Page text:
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Getting Your Page's Data into a Bind

Getting Your Page's Data into a Bind

As of December 2011, this topic has been archived. As a result, it is no longer actively maintained. For more information, see Archived Content. For information, recommendations, and guidance regarding the current version of Internet Explorer, see Internet Explorer Developer Center.

Michael Wallent
Lead Program Manager
Microsoft Corporation

November 3, 1997

Contents

Quick-Change Artistry
You Want Really Wizzy?
Try to Behave

One of the key issues facing Web authors is maintainability.

Sure, it's easy to throw together that first, cool Dynamic HTML (DHTML) page with some wizzy, transitioning, background-positioned, alpha-filtered, dynamic-content experience. But what happens when you need to deliver a site with new content, five times a week? Or even three times a day?

Designers have for some time recognized that one of the keys to maintainability is separating style from structure—and Cascading Style Sheets (CSS) is a great tool to do just that. However, as Web pages become more and more complex (and more like applications), it's clear that they are more than style and structure. They also have behavior and content. For our purposes, we'll consider behavior to be all the script on the page. We'll define content as all of the useful information that you want to get across to people. It could be a news story, an image, or some stock information; it's the actual "meat" of a page.

Remember that technologies such as event bubbling, SCRIPT SRC=, and scriptlets are all ways to encapsulate the behavior of pages and allow for greater reuse. However, that's not our topic today.

Quick-Change Artistry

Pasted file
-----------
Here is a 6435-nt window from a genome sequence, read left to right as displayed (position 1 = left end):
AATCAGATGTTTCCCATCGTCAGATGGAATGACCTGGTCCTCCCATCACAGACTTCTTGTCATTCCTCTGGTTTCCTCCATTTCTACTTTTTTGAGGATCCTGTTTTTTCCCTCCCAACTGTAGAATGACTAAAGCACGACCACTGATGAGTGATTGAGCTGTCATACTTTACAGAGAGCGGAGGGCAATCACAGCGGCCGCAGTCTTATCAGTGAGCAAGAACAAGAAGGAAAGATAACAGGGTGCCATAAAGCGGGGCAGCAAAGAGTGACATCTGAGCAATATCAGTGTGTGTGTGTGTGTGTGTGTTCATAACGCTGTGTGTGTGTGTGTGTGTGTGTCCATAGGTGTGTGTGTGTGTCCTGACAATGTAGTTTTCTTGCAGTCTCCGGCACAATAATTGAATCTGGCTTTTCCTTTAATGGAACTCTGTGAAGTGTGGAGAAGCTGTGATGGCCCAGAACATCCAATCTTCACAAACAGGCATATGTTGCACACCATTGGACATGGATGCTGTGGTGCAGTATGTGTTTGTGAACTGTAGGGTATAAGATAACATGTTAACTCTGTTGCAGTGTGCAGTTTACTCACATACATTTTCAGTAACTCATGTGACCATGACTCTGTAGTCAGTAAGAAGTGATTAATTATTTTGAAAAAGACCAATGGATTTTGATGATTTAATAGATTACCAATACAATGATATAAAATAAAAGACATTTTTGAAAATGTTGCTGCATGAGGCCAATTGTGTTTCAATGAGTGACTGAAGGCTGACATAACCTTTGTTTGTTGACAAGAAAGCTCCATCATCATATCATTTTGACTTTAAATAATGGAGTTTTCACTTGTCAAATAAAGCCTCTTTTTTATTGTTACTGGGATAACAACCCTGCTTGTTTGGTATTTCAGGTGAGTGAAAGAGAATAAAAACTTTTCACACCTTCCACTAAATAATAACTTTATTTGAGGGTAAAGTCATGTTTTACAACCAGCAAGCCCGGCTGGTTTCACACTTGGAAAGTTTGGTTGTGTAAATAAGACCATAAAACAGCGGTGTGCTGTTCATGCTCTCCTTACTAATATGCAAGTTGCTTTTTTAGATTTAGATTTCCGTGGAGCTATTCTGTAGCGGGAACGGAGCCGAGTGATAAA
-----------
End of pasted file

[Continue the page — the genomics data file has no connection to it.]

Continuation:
Imagine how much easier it would be to maintain pages that have to update often if the actual page didn't have to change at all. If you had to change only the content you wanted to appear on the page? This is done quite often today using server-side technologies, in which a template .asp page looks in some type of database to get the content out, then sends the aggregate page to the client. However, a feature called "data binding" in Microsoft® Internet Explorer 4.0 lets you do the same thing, but purely on the client side. Data binding may sound like a feature born in the halls of an MIS department, but it can be applied to many interesting scenarios that have nothing to do with "Amortization."

Lets take a look at a simple page that uses data binding. To see the sample, you must be running Internet Explorer 4.0 or later.

View simple data-binding sample page.

Here's the code:

<html>
<head>
<OBJECT ID="Content" WIDTH=0 HEIGHT=0
CLASSID="CLSID:333C7BC4-460F-11D0-BC04-0080C7055A83">
  <PARAM NAME="TextQualifier" VALUE="%">
  <PARAM NAME="FieldDelim" VALUE="|">
  <PARAM NAME="DataURL" VALUE="demo.txt">
  <PARAM NAME="UseHeader" VALUE="true">
</OBJECT>
</head>
<body style="font-family: verdana">

<span style="font-weight: bold; cursor: hand"
onclick="goForward()">Next Story</span>
<br>
<span id=Status></span><br>
<div id=TheStory datasrc=#Content datafld="Story"
 dataformatas="HTML"></div>

<SCRIPT language=JScript>
var rs;

function goForward() {
  if (rs.absolutePosition != rs.recordCount) {
     rs.MoveNext();
   } else {
     rs.MoveFirst();
  }
  Status.innerHTML = rs.absolutePosition+" of "
                     +rs.recordCount;
}

function initialize() {
  rs=Content.recordset;
  Status.innerHTML = rs.absolutePosition+" of "
                     +rs.recordCount;
}

window.onload = initialize;

</SCRIPT>
</body>
</html>

This page has three important parts.

  1. The Data Source Object
  2. In this case, it's the Tabular Data Control (TDC) that ships with Internet Explorer 4.0. The TDC can read types of comma-separated (CSV) files (but you can supply your own separators; here, I used the % symbol).

  3. <OBJECT ID="Content" WIDTH=0 HEIGHT=0
    CLASSID="CLSID:333C7BC4-460F-11D0-BC04-0080C7055A83">
      <PARAM NAME="TextQualifier" VALUE="%">
      <PARAM NAME="FieldDelim" VALUE="|">
      <PARAM NAME="DataURL" VALUE="demo.txt">
      <PARAM NAME="UseHeader" VALUE="true">
    </OBJECT>
    
  4. The job of the Data Source Object is to collect the information, and make it available to Internet Explorer to display. The TDC is an example of a Data Source Object, but it is by no means the only one. A Data Source Object can be written as an ActiveX control or a Java applet. Information on building Data Source Objects can be found in COM Objects as Data Providers.
  5. The bound elements
  6. The bound element is where the data from the Data Source Object is placed into the HTML page.

  7. <div id=TheStory datasrc=#Content datafld="Story"
     dataformatas="HTML"></div>